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  Mummy, move over

Over the years, the Fleming Museum’s mummy — small in stature, large in star power — has ranked as the piece most likely to elicit a “cool” from younger patrons. Not so this summer when Lars-Erik Fisk’s Volkswagenball was parked in the Wolcott Gallery for a three-month stay.

Fisk, a 1993 graduate of UVM’s Art Department, has made his way as an independent artist and artistic director for the Phish boys, designing stage sets and other works for the band’s periodic summer extravaganzas. Since 1996, he has turned his attention to a number of large sculptural spheres (aka jumbo balls) — Barn Ball, School Bus Ball, and UPS Ball, among others — that are remarkable for both sense of humor and craftsmanship.

Applying artistic vision, skill, and a welding torch to a discarded propane tank and a handful of old VW parts, Fisk has created quite a thing to see. To some, unfortunately, it also seems to be a thing to touch. That made for a vigilant summer for Maren Biel ’04 and her fellow museum monitors. The challenge is apparent one day in July when a visitor walks in and immediately raps on the “hood” as if he’s at a used-car lot. Biel politely says, “Please don’t touch.” Ten seconds pass, and the same guy asks another visitor, “Can we touch this?” Uh, no.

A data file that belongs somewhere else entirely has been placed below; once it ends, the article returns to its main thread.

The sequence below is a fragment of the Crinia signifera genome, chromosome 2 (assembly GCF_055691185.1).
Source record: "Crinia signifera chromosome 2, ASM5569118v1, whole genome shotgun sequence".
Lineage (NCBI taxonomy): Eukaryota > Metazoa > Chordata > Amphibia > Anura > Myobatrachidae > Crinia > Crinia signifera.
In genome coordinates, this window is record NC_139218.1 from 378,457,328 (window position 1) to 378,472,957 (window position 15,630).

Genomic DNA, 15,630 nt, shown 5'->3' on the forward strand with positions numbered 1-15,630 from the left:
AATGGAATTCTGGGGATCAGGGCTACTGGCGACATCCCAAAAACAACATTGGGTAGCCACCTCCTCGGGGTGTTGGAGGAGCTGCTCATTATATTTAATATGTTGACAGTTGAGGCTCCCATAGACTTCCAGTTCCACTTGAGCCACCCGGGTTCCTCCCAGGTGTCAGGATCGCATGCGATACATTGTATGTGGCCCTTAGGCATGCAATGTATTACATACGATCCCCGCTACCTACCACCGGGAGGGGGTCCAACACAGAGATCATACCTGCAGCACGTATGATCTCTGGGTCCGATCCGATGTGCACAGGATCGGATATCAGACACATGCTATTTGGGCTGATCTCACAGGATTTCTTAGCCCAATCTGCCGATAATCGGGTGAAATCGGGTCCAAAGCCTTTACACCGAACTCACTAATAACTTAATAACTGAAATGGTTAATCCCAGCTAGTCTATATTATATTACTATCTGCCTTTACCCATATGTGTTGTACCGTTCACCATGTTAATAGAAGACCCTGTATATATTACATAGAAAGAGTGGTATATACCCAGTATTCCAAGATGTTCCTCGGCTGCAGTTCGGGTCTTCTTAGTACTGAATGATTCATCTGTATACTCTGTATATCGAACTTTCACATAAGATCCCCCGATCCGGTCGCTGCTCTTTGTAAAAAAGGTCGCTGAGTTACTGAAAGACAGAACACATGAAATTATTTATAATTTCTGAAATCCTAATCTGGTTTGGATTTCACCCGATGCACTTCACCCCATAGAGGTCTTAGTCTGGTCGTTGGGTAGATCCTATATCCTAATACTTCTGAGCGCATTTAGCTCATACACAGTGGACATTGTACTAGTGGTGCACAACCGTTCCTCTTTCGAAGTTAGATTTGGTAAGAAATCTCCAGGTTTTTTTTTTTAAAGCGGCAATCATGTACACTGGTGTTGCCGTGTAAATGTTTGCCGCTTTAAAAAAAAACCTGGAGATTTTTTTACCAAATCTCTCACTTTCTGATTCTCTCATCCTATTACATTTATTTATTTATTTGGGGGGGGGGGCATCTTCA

Biel reports that the windshield was regularly fogged by the breath of those peering into the cockpit, which demands peering because it is snug and appears capable of an undersea expedition with Jacques Cousteau. A troop from the campus childcare was, happily, on their best behavior when they gathered on the floor to draw their own interpretations of Fisk’s gleaming orb.

For his part, the artist is pleased to hear that museum goers find his work “mindfully engaging” and adds, “In a perfect world, we could let people pop a door open, get inside, and take a spin.”
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